Wednesday, August 20, 2014

Possible Exceptionally Bad Things

Fears of an Ebola outbreak in the United States hit home Tuesday as health officials announced that a patient at a Sacramento hospital was being tested for the virus that has killed an estimated 1,200 people in west Africa.

It will take several days to get the results and to determine whether the patient, who may have been exposed to Ebola, has the virus, according to a statement from the Sacramento County Department of Health and Human Services.
...“While the risk is low, state and local public health officials in California are monitoring the situation closely and taking steps to keep Californians safe,” Chapman said. If Ebola cases emerge in the United States, they would still pose little threat to the larger public, Chapman said.

“Our advanced health care system has appropriate protocols in place to prevent the spread of this often deadly disease,” he said.  [Sacramento Bee]
 MEHR, MIT AUSGEZEICHNET: Und Einen Kleinen Rhumba Tanzen !!

The patient's blood test results were returned from the CDC -- negative for Ebola, but positive for Glaubner's Disease, which leaves its sufferers with weight gain, disfigurement, an urge to Make Time with girls, cross-dressing, and dancing with pom-poms.

Everyone will now please to dance the Rhumba.


Tuesday, August 12, 2014

Not Funny

Robin Williams, 1951 - 2014

Last night, I looked out at the sunset over The City as the marine layer slid in, thinking: Robin Williams doesn't get to see this. He doesn't get to see another one of these.

One more Mensch gone; what a world. At least we had him in it, for a while.


Thursday, August 7, 2014

Reprint Update: The New Victims

Skulls placed behind glass at a memorial stupa made with the bones of more than 8,000 victims of the Khmer Rouge regime at Choeung Ek, a 'Killing Fields' site located on the outskirts of Phnom Penh (Reuters)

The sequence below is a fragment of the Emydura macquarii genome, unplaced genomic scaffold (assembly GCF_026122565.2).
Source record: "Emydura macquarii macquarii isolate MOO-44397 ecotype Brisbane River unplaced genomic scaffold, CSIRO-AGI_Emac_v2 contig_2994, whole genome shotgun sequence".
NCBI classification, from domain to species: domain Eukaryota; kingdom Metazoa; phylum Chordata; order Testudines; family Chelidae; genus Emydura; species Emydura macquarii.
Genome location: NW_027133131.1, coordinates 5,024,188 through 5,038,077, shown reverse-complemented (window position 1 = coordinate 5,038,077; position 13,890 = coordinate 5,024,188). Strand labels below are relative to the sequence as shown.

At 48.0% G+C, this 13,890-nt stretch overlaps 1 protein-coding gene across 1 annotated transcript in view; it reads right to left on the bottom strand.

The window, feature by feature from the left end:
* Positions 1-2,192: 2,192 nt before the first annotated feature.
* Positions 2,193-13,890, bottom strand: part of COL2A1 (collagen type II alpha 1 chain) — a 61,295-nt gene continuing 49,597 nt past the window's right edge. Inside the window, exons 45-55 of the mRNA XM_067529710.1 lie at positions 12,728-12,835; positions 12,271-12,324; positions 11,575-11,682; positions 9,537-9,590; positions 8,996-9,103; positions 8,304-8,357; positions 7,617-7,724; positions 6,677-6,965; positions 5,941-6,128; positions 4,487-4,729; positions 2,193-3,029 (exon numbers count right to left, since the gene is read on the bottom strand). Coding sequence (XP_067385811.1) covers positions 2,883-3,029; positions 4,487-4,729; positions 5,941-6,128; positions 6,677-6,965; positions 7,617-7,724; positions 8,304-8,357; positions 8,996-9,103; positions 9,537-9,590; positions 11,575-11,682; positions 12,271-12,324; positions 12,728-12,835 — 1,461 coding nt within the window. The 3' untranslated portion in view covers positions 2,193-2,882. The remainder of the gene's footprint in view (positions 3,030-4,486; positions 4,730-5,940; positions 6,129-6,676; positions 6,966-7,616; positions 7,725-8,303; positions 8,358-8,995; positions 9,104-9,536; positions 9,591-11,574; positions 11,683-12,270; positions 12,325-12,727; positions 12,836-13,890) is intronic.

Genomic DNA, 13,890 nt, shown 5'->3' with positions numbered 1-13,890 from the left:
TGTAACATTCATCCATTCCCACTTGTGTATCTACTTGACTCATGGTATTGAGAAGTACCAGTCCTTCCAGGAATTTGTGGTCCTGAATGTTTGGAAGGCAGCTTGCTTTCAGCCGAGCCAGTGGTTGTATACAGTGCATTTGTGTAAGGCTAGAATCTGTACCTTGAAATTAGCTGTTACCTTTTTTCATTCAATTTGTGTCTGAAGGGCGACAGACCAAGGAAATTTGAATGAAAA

(In June, 2011,  I noted then-recent articles about both Little Bernie Madoff and the beginning of an internationally-backed tribunal in Cambodia to prosecute the remaining leaders of the Kampuchean, Khmer Rouge regime for crimes against humanity.

(Yesterday, Reuters reported the tribunal reached its verdicts. "There were widespread and systematic attacks against the civilian population of Cambodia, attacks through many forms - forced transfer, murder, extermination, disappearances, attacks against human dignity and political persecution," Judge Nil Nonn said, taking an hour and 20 minutes to deliver the ruling:

(Nuon Chea, 87, the Khmer Rouge's chief ideologue and "Brother Number 2" in the KR's revolutionary line-up, was sentenced to life in prison. As he was sentenced, Chea sat motionless, but "his fingers were laced tightly as he could be seen gripping his hands together".

Nuon Chea At Sentencing (Photo: Mark Peters / ECCC)

(Khieu Samphan, 82, the President of Kampuchea, was also sentenced to life, "listening intently" as the tribunal's verdicts were read.

Khieu Samphan During Verdict (Photo: Mark Peters / ECCC)